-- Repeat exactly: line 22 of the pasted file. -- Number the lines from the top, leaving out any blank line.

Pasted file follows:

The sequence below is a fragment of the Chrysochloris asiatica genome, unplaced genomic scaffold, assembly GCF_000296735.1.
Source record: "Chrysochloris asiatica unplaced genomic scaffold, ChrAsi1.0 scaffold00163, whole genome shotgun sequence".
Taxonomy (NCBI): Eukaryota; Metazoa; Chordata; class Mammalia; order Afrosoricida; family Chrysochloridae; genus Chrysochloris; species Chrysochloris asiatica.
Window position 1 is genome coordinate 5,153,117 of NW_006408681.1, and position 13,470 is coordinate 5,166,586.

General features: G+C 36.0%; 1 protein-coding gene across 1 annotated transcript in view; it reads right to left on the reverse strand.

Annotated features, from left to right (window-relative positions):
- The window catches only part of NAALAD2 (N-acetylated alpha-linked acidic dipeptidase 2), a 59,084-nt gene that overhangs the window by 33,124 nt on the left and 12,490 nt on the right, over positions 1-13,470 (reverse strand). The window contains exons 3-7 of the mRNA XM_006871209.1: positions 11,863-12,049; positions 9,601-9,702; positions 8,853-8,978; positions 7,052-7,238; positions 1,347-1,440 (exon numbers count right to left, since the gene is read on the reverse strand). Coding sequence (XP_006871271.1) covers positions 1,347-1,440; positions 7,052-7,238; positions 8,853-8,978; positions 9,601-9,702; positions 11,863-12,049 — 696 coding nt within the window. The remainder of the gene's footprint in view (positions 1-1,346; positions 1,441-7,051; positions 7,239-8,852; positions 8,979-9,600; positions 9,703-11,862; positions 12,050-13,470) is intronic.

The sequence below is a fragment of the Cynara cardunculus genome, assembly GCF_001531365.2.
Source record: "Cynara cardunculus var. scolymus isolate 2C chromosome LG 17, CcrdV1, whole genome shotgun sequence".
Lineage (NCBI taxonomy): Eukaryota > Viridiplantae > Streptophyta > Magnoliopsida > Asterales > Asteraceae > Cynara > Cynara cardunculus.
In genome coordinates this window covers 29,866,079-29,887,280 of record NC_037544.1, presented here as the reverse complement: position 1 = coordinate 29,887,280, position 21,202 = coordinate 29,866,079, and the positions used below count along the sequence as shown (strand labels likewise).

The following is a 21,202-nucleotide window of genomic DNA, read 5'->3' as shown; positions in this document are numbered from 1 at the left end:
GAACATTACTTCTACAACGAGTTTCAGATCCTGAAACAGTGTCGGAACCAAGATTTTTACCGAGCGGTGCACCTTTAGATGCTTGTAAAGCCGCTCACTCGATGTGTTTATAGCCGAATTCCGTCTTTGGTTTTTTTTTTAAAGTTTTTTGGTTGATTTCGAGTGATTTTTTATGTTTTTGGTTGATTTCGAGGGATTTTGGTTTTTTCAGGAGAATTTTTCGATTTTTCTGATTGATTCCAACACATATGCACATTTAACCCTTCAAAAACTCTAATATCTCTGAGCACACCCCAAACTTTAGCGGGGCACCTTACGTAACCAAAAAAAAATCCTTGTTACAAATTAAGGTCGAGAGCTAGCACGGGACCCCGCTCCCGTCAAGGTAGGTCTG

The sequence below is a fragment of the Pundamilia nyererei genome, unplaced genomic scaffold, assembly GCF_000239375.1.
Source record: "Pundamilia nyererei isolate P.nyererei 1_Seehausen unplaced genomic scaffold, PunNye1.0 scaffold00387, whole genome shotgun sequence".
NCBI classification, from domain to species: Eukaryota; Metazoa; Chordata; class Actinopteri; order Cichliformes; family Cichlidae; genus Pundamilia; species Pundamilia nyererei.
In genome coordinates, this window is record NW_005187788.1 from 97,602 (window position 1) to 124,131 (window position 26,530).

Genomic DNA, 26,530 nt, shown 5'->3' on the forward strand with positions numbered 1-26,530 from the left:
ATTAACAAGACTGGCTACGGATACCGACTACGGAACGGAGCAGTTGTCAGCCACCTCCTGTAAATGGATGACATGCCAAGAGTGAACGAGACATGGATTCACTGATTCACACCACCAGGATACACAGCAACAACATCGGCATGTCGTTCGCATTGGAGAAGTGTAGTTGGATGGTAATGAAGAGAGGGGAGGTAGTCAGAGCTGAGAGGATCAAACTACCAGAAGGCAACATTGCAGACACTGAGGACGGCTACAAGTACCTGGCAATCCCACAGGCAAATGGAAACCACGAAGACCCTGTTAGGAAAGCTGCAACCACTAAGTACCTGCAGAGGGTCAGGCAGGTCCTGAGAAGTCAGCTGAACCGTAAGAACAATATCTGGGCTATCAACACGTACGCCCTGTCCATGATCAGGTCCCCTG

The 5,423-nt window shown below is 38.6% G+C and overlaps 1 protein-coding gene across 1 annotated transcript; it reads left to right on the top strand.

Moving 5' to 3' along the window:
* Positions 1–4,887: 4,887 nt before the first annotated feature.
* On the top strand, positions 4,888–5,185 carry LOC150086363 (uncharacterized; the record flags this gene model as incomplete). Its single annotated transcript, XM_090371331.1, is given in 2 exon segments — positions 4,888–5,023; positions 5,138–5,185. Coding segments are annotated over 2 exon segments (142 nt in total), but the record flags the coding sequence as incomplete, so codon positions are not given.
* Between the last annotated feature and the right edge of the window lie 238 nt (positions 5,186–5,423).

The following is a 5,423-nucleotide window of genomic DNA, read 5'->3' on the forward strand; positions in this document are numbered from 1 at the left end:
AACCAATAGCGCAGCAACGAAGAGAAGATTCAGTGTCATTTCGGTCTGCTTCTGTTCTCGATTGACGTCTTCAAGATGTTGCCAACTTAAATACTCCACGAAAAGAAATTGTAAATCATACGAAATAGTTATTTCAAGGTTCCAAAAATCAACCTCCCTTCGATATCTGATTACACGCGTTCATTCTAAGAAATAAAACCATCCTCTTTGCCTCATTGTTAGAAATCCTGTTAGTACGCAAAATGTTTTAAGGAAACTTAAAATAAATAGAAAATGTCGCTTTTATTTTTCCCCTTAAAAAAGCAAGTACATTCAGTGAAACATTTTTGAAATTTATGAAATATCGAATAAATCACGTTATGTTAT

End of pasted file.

* Positions 1–4,887: 4,887 nt before the first annotated feature.